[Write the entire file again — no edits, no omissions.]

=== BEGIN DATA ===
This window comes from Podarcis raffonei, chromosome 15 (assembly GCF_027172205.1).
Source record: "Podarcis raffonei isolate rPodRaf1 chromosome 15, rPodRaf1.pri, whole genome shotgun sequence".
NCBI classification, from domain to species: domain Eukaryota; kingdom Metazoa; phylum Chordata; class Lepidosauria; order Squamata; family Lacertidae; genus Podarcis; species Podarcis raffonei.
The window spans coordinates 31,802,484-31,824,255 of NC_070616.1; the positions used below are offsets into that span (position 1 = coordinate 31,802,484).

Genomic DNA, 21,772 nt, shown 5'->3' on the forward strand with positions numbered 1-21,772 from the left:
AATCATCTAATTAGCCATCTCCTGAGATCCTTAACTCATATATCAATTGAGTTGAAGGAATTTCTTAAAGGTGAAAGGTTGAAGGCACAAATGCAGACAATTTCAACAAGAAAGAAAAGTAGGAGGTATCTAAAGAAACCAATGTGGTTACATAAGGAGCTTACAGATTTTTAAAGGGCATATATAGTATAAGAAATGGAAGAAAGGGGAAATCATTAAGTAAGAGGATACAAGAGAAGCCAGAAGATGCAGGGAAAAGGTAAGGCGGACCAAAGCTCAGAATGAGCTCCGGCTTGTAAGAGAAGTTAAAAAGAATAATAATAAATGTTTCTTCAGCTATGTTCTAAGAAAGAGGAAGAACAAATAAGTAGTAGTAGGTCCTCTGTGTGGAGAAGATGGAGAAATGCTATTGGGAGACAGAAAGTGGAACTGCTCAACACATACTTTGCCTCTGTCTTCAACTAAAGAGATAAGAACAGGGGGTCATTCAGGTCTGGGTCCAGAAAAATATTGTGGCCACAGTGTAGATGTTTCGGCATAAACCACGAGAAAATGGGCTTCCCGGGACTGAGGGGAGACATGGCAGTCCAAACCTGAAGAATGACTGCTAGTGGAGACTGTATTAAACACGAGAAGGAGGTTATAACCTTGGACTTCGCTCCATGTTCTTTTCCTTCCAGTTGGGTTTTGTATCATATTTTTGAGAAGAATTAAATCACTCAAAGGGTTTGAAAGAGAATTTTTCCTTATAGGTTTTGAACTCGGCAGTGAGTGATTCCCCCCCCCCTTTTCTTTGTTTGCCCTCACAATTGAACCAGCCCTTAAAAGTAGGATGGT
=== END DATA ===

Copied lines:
This window comes from Podarcis raffonei, chromosome 15 (assembly GCF_027172205.1).
Source record: "Podarcis raffonei isolate rPodRaf1 chromosome 15, rPodRaf1.pri, whole genome shotgun sequence".
NCBI classification, from domain to species: domain Eukaryota; kingdom Metazoa; phylum Chordata; class Lepidosauria; order Squamata; family Lacertidae; genus Podarcis; species Podarcis raffonei.
The window spans coordinates 31,802,484-31,824,255 of NC_070616.1; the positions used below are offsets into that span (position 1 = coordinate 31,802,484).

Genomic DNA, 21,772 nt, shown 5'->3' on the forward strand with positions numbered 1-21,772 from the left:
AATCATCTAATTAGCCATCTCCTGAGATCCTTAACTCATATATCAATTGAGTTGAAGGAATTTCTTAAAGGTGAAAGGTTGAAGGCACAAATGCAGACAATTTCAACAAGAAAGAAAAGTAGGAGGTATCTAAAGAAACCAATGTGGTTACATAAGGAGCTTACAGATTTTTAAAGGGCATATATAGTATAAGAAATGGAAGAAAGGGGAAATCATTAAGTAAGAGGATACAAGAGAAGCCAGAAGATGCAGGGAAAAGGTAAGGCGGACCAAAGCTCAGAATGAGCTCCGGCTTGTAAGAGAAGTTAAAAAGAATAATAATAAATGTTTCTTCAGCTATGTTCTAAGAAAGAGGAAGAACAAATAAGTAGTAGTAGGTCCTCTGTGTGGAGAAGATGGAGAAATGCTATTGGGAGACAGAAAGTGGAACTGCTCAACACATACTTTGCCTCTGTCTTCAACTAAAGAGATAAGAACAGGGGGTCATTCAGGTCTGGGTCCAGAAAAATATTGTGGCCACAGTGTAGATGTTTCGGCATAAACCACGAGAAAATGGGCTTCCCGGGACTGAGGGGAGACATGGCAGTCCAAACCTGAAGAATGACTGCTAGTGGAGACTGTATTAAACACGAGAAGGAGGTTATAACCTTGGACTTCGCTCCATGTTCTTTTCCTTCCAGTTGGGTTTTGTATCATATTTTTGAGAAGAATTAAATCACTCAAAGGGTTTGAAAGAGAATTTTTCCTTATAGGTTTTGAACTCGGCAGTGAGTGATTCCCCCCCCCCTTTTCTTTGTTTGCCCTCACAATTGAACCAGCCCTTAAAAGTAGGATGGT